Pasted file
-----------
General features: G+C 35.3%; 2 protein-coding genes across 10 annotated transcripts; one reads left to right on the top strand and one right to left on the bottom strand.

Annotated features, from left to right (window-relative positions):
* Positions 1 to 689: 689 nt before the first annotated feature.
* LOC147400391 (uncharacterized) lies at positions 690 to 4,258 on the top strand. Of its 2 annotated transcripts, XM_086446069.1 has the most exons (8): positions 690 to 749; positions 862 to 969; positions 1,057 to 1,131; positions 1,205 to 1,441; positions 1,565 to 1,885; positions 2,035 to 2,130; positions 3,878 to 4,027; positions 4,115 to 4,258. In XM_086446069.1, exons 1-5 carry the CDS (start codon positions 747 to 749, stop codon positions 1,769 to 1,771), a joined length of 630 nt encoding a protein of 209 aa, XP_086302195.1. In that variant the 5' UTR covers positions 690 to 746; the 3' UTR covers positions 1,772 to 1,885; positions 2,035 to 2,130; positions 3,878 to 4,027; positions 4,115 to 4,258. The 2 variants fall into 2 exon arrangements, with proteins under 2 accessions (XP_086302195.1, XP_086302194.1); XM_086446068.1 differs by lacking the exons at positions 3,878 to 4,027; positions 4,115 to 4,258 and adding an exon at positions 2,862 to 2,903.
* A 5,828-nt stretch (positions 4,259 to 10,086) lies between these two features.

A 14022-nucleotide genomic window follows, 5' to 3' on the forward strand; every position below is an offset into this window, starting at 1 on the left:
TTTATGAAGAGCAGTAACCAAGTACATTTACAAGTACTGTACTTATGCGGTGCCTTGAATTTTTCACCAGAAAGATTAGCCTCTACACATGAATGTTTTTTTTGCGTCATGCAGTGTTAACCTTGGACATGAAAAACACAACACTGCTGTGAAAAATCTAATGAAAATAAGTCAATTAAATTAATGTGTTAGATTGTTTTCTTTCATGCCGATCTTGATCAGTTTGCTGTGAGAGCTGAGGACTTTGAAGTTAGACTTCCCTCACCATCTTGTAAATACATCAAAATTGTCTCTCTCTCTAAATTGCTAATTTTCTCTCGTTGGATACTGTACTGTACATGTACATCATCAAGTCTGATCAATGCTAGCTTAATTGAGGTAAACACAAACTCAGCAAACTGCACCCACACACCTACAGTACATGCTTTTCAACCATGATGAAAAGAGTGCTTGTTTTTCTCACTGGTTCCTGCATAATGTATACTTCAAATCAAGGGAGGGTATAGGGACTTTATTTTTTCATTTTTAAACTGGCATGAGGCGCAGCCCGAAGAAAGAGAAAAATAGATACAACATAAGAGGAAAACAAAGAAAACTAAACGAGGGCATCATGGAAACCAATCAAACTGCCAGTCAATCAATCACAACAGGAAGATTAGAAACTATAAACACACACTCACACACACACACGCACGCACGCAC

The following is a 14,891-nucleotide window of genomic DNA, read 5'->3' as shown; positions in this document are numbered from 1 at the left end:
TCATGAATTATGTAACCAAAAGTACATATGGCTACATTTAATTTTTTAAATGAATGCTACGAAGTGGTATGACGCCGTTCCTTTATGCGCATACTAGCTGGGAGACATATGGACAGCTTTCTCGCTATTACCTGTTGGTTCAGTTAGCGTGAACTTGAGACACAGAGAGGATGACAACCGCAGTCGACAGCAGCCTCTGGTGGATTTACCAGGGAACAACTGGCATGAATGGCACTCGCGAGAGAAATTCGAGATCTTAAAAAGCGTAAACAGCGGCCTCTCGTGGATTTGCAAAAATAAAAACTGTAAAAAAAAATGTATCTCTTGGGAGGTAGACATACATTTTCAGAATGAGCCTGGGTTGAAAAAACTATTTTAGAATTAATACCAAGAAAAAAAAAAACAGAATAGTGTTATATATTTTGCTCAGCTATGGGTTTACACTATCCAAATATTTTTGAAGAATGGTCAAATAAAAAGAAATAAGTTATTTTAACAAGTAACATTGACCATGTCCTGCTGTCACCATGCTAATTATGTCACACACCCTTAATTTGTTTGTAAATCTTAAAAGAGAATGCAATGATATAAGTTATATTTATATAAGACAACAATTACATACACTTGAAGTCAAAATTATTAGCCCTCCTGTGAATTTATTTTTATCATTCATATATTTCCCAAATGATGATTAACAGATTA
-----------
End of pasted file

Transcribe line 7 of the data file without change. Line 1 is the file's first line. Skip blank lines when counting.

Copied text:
TTTATGAAGAGCAGTAACCAAGTACATTTACAAGTACTGTACTTATGCGGTGCCTTGAATTTTTCACCAGAAAGATTAGCCTCTACACATGAATGTTTTTTTTGCGTCATGCAGTGTTAACCTTGGACATGAAAAACACAACACTGCTGTGAAAAATCTAATGAAAATAAGTCAATTAAATTAATGTGTTAGATTGTTTTCTTTCATGCCGATCTTGATCAGTTTGCTGTGAGAGCTGAGGACTTTGAAGTTAGACTTCCCTCACCATCTTGTAAATACATCAAAATTGTCTCTCTCTCTAAATTGCTAATTTTCTCTCGTTGGATACTGTACTGTACATGTACATCATCAAGTCTGATCAATGCTAGCTTAATTGAGGTAAACACAAACTCAGCAAACTGCACCCACACACCTACAGTACATGCTTTTCAACCATGATGAAAAGAGTGCTTGTTTTTCTCACTGGTTCCTGCATAATGTATACTTCAAATCAAGGGAGGGTATAGGGACTTTATTTTTTCATTTTTAAACTGGCATGAGGCGCAGCCCGAAGAAAGAGAAAAATAGATACAACATAAGAGGAAAACAAAGAAAACTAAACGAGGGCATCATGGAAACCAATCAAACTGCCAGTCAATCAATCACAACAGGAAGATTAGAAACTATAAACACACACTCACACACACACACGCACGCACGCAC